A strong necessity entails a weaker one, but not conversely; possibilities go the other way
'Absolute necessity' is when there is no restriction on the things which necessitate p
Logical and metaphysical necessities differ in their vocabulary, and their underlying entities
10. Modality / A. Necessity / 5. Metaphysical Necessity
Metaphysical necessity says there is no possibility of falsehood
10. Modality / A. Necessity / 6. Logical Necessity
Logical necessities are true in virtue of the nature of all logical concepts
'Broadly' logical necessities are derived (in a structure) entirely from the concepts
In the McFetridge view, logical necessity means a consequent must be true if the antecedent is
Logical necessity is something which is true, no matter what else is the case
Maybe each type of logic has its own necessity, gradually becoming broader
10. Modality / C. Sources of Modality / 1. Sources of Necessity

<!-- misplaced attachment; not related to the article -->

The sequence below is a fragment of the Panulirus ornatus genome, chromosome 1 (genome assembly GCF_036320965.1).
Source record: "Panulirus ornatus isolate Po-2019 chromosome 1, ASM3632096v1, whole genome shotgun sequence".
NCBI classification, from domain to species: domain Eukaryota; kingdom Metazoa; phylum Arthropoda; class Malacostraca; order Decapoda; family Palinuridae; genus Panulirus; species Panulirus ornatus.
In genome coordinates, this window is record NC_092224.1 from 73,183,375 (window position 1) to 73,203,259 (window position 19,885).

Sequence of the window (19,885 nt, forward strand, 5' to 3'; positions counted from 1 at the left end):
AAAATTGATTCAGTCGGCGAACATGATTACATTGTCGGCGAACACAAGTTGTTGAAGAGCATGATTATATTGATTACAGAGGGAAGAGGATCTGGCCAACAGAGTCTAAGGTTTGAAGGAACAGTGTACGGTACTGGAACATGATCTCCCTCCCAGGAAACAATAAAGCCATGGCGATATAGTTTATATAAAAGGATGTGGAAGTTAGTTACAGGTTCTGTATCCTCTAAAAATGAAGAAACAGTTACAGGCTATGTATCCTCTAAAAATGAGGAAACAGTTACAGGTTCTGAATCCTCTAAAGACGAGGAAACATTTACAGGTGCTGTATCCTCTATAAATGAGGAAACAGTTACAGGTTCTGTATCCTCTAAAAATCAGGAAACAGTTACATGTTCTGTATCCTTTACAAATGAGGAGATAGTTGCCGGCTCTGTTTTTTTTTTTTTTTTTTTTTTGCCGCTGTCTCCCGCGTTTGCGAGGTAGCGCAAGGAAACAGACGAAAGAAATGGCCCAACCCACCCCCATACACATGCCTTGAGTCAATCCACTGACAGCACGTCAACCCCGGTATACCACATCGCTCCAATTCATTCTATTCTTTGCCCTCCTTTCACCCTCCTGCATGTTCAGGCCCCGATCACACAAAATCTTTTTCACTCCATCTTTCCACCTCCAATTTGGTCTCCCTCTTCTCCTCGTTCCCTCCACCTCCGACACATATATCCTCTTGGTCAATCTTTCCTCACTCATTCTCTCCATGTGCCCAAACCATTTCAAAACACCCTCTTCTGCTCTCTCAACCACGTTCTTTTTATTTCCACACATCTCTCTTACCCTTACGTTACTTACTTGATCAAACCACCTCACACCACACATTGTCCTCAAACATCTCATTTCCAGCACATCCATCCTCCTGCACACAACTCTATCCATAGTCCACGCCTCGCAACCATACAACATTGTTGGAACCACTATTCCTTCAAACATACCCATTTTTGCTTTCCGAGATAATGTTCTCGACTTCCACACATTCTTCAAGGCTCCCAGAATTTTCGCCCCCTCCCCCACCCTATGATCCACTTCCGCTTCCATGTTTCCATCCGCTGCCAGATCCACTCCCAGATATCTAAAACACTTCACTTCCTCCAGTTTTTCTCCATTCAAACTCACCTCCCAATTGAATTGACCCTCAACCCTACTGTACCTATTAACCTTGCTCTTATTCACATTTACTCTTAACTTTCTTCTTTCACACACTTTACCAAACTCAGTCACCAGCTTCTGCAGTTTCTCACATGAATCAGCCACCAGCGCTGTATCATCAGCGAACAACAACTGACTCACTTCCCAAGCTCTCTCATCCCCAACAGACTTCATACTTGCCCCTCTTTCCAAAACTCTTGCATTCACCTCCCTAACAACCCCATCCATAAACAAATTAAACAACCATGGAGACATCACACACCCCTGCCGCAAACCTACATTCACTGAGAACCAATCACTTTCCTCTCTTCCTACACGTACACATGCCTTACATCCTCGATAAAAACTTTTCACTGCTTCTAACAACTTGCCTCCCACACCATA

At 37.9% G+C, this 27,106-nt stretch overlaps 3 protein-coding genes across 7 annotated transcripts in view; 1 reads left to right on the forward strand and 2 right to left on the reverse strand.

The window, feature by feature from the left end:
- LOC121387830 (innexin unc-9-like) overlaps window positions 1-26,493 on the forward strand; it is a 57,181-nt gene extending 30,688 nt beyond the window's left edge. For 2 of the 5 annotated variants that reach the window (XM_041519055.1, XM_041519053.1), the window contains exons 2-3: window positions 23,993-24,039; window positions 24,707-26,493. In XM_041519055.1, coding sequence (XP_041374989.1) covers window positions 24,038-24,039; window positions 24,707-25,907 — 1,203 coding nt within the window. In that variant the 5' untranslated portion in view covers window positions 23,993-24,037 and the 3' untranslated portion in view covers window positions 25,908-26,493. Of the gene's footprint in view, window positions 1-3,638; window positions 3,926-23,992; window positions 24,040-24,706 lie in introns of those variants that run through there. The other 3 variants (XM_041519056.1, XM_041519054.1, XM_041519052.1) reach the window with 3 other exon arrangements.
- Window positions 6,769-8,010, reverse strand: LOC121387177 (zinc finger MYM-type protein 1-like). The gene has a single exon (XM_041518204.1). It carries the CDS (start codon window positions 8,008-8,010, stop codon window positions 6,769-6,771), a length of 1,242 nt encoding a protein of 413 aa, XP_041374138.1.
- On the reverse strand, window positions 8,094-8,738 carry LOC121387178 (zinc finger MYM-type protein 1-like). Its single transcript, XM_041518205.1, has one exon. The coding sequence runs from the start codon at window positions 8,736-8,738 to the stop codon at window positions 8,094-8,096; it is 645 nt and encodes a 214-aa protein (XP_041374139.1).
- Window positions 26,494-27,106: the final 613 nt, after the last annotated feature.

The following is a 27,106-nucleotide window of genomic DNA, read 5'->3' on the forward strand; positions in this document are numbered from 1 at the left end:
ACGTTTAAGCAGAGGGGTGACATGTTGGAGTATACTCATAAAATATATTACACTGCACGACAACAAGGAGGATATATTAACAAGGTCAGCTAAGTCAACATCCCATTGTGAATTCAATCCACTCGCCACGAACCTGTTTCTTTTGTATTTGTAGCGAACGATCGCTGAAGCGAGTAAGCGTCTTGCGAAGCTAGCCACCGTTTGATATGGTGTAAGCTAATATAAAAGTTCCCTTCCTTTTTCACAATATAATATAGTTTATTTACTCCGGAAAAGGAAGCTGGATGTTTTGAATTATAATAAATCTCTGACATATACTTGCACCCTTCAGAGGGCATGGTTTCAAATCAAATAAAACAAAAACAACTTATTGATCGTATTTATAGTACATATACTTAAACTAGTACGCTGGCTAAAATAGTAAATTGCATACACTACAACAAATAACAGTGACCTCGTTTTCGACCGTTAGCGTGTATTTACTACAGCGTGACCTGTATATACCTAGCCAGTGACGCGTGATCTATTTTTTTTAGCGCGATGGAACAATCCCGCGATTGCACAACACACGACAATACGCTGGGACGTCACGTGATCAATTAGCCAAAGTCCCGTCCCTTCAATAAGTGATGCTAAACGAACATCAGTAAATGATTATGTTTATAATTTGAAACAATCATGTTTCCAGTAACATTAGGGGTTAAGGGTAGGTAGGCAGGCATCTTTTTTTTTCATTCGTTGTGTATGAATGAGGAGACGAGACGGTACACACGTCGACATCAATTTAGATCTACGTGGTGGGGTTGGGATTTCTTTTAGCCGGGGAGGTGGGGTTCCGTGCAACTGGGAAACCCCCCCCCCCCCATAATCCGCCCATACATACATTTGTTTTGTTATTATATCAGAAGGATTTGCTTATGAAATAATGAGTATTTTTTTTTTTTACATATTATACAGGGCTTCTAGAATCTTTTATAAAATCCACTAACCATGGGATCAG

Explanation of necessity must rest on something necessary or something contingent
Why is this necessary, and what is necessity in general; why is this necessary truth true, and why necessary?
The explanation of a necessity can be by a truth (which may only happen to be a necessary truth)
It seems that we cannot show that modal facts depend on non-modal facts
10. Modality / C. Sources of Modality / 3. Necessity by Convention
If necessity rests on linguistic conventions, those are contingent, so there is no necessity
10. Modality / C. Sources of Modality / 4. Necessity from Concepts
Concept-identities explain how we know necessities, not why they are necessary
Conceptual necessities are made true by all concepts
10. Modality / C. Sources of Modality / 6. Necessity from Essence
The big challenge for essentialist views of modality is things having necessary existence
Essentialism doesn't explain necessity reductively; it explains all necessities in terms of a few basic natures
If necessity derives from essences, how do we explain the necessary existence of essences?
10. Modality / E. Possible worlds / 1. Possible Worlds / a. Possible worlds
What are these worlds, that being true in all of them makes something necessary?
10. Modality / E. Possible worlds / 1. Possible Worlds / e. Against possible worlds
Possible worlds make every proposition true or false, which endorses classical logic
18. Thought / C. Content / 6. Broad Content
The molecules may explain the water, but they are not what 'water' means